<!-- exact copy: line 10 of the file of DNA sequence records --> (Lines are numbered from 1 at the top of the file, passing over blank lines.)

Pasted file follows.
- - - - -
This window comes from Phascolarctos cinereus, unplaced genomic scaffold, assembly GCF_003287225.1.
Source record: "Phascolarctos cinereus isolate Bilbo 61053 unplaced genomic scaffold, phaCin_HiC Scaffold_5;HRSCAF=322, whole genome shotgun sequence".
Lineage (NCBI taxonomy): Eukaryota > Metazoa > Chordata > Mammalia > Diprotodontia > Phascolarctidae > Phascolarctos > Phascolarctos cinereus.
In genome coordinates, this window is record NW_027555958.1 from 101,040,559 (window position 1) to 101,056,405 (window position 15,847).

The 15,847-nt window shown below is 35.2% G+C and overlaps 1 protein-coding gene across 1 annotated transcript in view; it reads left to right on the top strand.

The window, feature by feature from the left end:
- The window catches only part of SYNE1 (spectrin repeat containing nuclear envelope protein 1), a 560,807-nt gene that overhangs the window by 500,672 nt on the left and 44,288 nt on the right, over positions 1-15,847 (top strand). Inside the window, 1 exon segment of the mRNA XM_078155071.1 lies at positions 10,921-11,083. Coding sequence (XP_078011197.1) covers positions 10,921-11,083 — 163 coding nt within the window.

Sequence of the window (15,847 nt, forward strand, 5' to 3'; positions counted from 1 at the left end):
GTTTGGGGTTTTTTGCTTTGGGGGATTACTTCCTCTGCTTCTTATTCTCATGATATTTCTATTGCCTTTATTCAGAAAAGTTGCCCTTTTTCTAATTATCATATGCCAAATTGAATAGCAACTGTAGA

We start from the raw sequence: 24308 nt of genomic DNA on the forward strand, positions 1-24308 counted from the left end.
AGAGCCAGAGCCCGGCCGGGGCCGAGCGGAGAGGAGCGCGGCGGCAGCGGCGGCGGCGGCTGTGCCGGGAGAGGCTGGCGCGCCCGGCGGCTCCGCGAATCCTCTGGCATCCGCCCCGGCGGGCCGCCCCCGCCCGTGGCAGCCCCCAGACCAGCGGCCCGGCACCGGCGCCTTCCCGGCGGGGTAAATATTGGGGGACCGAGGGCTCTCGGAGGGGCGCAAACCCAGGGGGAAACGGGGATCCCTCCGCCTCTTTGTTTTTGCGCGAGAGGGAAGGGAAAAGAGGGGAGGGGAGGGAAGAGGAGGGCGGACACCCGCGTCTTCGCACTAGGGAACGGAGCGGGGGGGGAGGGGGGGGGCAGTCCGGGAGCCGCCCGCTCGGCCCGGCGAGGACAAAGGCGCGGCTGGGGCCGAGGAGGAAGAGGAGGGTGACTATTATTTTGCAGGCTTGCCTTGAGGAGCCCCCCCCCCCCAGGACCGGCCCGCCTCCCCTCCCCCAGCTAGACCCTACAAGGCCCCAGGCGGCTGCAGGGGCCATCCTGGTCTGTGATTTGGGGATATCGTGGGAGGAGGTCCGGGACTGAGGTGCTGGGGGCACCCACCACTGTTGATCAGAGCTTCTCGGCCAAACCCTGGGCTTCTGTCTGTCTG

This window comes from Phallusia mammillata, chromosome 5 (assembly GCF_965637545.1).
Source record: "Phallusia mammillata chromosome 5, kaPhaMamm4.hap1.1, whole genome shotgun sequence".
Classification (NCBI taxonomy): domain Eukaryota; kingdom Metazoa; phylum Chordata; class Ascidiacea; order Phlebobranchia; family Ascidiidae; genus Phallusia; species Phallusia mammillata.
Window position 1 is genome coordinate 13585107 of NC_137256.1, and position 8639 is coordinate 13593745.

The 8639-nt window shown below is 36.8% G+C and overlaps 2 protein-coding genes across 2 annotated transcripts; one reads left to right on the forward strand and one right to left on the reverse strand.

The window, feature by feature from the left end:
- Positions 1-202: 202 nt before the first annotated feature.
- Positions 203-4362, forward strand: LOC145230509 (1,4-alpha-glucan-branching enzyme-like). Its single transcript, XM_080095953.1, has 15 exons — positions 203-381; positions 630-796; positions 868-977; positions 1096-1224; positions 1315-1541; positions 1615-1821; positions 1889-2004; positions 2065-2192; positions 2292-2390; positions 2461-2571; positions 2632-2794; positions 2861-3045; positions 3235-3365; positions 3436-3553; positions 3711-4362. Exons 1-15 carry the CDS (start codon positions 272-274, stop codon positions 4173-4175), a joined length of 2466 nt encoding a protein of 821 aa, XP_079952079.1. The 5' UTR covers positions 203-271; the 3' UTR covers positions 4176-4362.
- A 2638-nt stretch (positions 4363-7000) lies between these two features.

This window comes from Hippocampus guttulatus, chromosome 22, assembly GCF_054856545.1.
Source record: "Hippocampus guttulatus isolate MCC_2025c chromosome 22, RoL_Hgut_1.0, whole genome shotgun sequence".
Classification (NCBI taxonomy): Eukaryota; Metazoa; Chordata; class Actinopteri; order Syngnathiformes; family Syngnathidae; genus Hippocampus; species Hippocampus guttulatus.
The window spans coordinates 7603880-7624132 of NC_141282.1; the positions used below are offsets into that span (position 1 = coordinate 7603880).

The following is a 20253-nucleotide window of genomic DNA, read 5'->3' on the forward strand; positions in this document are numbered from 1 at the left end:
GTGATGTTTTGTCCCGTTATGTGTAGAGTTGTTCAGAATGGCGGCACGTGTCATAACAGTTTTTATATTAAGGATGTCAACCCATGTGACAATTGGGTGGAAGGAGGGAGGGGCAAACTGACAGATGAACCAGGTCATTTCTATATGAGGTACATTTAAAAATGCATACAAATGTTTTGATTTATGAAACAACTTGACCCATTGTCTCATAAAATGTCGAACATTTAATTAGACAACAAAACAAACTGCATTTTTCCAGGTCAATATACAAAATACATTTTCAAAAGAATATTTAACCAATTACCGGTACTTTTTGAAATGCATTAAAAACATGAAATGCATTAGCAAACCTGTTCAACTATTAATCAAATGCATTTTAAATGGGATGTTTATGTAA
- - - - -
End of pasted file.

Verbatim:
We start from the raw sequence: 24308 nt of genomic DNA on the forward strand, positions 1-24308 counted from the left end.